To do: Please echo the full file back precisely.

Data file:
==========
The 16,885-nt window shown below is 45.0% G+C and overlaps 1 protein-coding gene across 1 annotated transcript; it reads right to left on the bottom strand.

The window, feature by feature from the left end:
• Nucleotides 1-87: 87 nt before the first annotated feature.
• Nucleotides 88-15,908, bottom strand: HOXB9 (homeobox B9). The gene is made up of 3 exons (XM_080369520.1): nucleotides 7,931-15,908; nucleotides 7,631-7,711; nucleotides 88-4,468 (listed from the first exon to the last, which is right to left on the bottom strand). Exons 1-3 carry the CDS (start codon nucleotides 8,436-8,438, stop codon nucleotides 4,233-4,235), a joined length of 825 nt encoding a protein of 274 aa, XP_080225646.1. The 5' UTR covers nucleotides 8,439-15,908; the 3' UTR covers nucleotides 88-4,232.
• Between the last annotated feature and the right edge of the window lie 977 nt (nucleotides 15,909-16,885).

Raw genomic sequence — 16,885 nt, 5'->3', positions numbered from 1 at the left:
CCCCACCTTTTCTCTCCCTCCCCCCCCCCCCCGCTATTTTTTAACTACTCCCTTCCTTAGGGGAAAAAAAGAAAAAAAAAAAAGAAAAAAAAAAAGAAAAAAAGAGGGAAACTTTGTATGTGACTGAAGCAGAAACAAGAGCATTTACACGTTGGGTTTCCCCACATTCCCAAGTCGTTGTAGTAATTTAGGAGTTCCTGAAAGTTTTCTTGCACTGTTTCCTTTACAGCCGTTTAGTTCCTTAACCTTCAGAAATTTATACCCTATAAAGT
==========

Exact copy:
The 16,885-nt window shown below is 45.0% G+C and overlaps 1 protein-coding gene across 1 annotated transcript; it reads right to left on the bottom strand.

The window, feature by feature from the left end:
• Nucleotides 1-87: 87 nt before the first annotated feature.
• Nucleotides 88-15,908, bottom strand: HOXB9 (homeobox B9). The gene is made up of 3 exons (XM_080369520.1): nucleotides 7,931-15,908; nucleotides 7,631-7,711; nucleotides 88-4,468 (listed from the first exon to the last, which is right to left on the bottom strand). Exons 1-3 carry the CDS (start codon nucleotides 8,436-8,438, stop codon nucleotides 4,233-4,235), a joined length of 825 nt encoding a protein of 274 aa, XP_080225646.1. The 5' UTR covers nucleotides 8,439-15,908; the 3' UTR covers nucleotides 88-4,232.
• Between the last annotated feature and the right edge of the window lie 977 nt (nucleotides 15,909-16,885).

Raw genomic sequence — 16,885 nt, 5'->3', positions numbered from 1 at the left:
CCCCACCTTTTCTCTCCCTCCCCCCCCCCCCCGCTATTTTTTAACTACTCCCTTCCTTAGGGGAAAAAAAGAAAAAAAAAAAAGAAAAAAAAAAAGAAAAAAAGAGGGAAACTTTGTATGTGACTGAAGCAGAAACAAGAGCATTTACACGTTGGGTTTCCCCACATTCCCAAGTCGTTGTAGTAATTTAGGAGTTCCTGAAAGTTTTCTTGCACTGTTTCCTTTACAGCCGTTTAGTTCCTTAACCTTCAGAAATTTATACCCTATAAAGT